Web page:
Italian Prime Minister Giorgia Meloni delivered a Christmas present earlier this month to a free and prosperous Europe when she dumped Italy’s deal with China on its Belt and Road Initiative.

Despite assurances from the center-left Democratic Party that initially orchestrated the deal, Italy, like most of the 17 other countries in the European Union that signed agreements, never saw many tangible benefits from its relationship with China. Instead, Beijing used the agreements to bolster its global power and flex its influence.

More specifically, China has used its Belt and Road Initiative to divide and marginalize Europe, buying ports and other critical infrastructure, cornering the market on telecommunications and other important business sectors, and pushing European nations to compete for attention and deals with Beijing rather than work together in their own best interests.

Meloni, Italy’s prime minister since October 2022, has been reversing this dynamic and putting Europe ahead of China since Day One. In 2022, just before the Italian legislative elections, Meloni expressed support for Taiwan, angering the Chinese Embassy.

This past March, she visited India, strengthening ties between Rome and New Delhi and further downgrading the importance of the Chinese relationship.

Before her July visit to Washington, Meloni signaled that the end of the road for the Belt and Road deal was coming. But by finally cutting the cord, she signaled that she has had enough, demonstrating real courage and leadership and setting a good example for others in the trans-Atlantic community.

Nevertheless, Rome should not rest easy. China will likely implement political and trade retaliation against Italy. Beijing tried just that with Lithuania when Vilnius pulled out of the 17+1, the Chinese Communist Party’s diplomatic initiative in Eastern and Central Europe.

Moreover, Beijing will continue to target Italian infrastructure, starting with securing a stake in the strategic port of Trieste, making Italy vulnerable to Chinese infiltration and putting pressure on the Atlantic Alliance in the Mediterranean.

To remain stalwart in its rejection of Beijing’s advances, Rome must look closer to home for investments. Take the port of Taranto, for example. As the Italian newspaper La Verità recently reported, it would have likely fallen into Beijing’s hands if not for a $60 million investment from a Polish consortium in the logistics sector.

But to transform individual instances like this into regular occurrences, Italy needs a broader strategic vision. Relaunching the Baltic-Adriatic corridor, which connects southern Europe to Poland as well as the Caucasus and Central Asia, is a promising idea. And Meloni already has proposed the Mattei Plan, a partnership with North and West Africa to build a community in the Mediterranean.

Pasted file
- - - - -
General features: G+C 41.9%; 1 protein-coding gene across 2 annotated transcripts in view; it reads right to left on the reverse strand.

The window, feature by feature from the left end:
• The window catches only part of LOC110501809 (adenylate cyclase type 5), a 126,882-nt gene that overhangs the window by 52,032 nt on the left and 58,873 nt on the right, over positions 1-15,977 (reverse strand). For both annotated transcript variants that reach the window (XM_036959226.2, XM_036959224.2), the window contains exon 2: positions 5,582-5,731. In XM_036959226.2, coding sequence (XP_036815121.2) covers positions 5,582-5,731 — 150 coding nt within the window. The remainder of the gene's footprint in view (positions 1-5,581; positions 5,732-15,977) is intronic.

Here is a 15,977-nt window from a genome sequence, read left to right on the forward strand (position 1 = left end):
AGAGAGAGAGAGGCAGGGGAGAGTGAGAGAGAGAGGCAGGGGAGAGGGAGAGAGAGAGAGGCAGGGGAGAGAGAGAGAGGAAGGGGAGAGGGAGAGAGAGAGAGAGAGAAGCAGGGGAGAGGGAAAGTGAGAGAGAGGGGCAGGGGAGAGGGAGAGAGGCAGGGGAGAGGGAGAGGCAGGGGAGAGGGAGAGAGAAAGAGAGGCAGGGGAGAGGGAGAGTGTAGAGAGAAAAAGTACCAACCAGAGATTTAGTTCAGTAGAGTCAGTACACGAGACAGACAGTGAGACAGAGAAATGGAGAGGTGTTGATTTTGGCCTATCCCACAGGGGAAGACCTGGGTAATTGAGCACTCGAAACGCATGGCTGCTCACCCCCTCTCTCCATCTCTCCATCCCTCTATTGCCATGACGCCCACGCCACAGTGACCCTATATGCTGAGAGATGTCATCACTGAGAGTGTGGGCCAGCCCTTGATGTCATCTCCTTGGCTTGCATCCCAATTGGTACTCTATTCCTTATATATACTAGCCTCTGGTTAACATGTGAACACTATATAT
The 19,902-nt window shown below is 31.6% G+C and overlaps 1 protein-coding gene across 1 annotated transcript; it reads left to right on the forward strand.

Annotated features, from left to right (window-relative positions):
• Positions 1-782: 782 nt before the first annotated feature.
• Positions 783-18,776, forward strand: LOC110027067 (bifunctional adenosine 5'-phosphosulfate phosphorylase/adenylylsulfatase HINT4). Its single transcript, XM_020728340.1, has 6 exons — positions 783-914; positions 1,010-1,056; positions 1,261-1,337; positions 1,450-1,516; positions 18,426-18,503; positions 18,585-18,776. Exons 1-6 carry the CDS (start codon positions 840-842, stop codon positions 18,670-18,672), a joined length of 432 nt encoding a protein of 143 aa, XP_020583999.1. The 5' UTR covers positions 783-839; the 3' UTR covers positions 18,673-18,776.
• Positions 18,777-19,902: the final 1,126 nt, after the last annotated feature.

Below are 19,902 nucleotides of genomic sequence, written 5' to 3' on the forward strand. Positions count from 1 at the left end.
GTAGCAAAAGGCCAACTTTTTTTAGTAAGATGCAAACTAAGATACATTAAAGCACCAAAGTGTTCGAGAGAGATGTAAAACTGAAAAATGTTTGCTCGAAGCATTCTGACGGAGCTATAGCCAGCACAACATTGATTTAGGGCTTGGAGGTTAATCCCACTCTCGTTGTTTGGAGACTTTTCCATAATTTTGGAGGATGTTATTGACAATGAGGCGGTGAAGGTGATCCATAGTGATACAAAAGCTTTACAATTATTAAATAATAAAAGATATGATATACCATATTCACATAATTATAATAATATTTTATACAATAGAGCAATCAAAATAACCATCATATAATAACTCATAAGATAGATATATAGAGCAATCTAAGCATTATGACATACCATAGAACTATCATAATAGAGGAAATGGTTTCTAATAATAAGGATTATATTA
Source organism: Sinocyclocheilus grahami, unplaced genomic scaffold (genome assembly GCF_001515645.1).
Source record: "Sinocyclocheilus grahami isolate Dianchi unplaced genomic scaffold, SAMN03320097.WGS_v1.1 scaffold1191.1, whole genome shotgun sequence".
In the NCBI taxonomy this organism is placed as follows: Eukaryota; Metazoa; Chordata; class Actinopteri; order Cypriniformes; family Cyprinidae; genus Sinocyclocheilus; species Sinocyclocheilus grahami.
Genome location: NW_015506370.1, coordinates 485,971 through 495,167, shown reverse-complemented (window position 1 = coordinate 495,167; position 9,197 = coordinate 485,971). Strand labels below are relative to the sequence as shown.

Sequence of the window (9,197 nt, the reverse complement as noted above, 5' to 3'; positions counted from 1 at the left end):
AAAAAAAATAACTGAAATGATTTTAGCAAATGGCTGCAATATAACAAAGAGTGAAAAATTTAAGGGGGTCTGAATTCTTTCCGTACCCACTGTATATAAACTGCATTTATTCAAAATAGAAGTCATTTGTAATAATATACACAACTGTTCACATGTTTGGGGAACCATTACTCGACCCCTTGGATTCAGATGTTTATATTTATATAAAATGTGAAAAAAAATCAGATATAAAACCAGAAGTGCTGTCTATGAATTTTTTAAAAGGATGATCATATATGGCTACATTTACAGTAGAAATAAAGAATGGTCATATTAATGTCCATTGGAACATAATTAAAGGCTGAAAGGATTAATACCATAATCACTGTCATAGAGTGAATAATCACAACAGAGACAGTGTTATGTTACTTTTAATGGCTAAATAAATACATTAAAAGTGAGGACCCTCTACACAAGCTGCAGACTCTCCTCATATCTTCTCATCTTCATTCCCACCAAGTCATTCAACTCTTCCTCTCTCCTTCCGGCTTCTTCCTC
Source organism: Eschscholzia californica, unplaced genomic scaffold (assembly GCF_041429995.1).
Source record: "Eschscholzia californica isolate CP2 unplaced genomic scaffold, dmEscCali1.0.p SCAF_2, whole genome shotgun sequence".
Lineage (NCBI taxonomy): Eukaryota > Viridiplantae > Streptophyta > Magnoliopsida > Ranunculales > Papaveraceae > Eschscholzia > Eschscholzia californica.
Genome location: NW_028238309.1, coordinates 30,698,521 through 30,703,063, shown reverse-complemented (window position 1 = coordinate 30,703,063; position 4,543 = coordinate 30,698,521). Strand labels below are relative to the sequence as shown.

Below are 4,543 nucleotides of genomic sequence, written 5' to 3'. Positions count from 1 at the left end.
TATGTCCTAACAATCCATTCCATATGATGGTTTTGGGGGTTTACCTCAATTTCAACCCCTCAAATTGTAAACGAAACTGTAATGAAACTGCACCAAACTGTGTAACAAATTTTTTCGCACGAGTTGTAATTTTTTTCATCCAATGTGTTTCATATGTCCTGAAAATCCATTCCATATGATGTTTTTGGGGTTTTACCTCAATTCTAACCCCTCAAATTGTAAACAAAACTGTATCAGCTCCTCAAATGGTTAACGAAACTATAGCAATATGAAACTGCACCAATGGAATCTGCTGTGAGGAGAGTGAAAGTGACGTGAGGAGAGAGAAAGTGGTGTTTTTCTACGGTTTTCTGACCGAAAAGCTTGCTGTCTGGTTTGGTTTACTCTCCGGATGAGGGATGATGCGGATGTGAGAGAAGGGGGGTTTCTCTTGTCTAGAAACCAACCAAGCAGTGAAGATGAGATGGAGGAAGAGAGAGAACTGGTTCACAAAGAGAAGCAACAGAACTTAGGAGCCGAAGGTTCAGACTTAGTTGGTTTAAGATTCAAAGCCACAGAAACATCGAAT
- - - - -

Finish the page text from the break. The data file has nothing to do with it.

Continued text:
The most immediate and obvious next step, however, is for Rome to join the Three Seas Initiative, as Greece did in September. The “Three Seas” refers to the Baltic, Adriatic, and Black seas, and this well-established initiative already includes 13 states working together to build connectivity and create jobs, growth, stability, and prosperity.

This is the opposite of China’s malevolent vision for the region. In joining, Italy would not only give the Three Seas Initiative a strong foothold in the Mediterranean but also help strengthen its relationship with the United States. Italy could work with the U.S. to curb Chinese influence in North Africa, where Beijing seeks to expand its influence and put pressure on NATO’s southern flank.

Likewise, Italy also would improve the Three Seas Initiative’s relationship with India, which offers opportunities to expand sources of energy and digital connectivity. In turn, both Washington and New Delhi could also increase their investment in Italy itself from a pro-Western and anti-Chinese perspective.

Encouragingly, Meloni already has shown interest in the Three Seas Initiative. This past July, members of the Italian government attended an event organized in Rome by the embassies of Poland and Romania that was dedicated to this international forum. In addition, in September, the influential Italian think tanks Fare Futuro and the Machiavelli Center hosted international delegations on the prospective role of Italy in the Three Seas Initiative.

If Rome makes the jump and joins the Three Seas Initiative, Meloni’s Christmas gift of leaving China could lead to a very happy—and prosperous—new year indeed.

This commentary originally was published by The Washington Times

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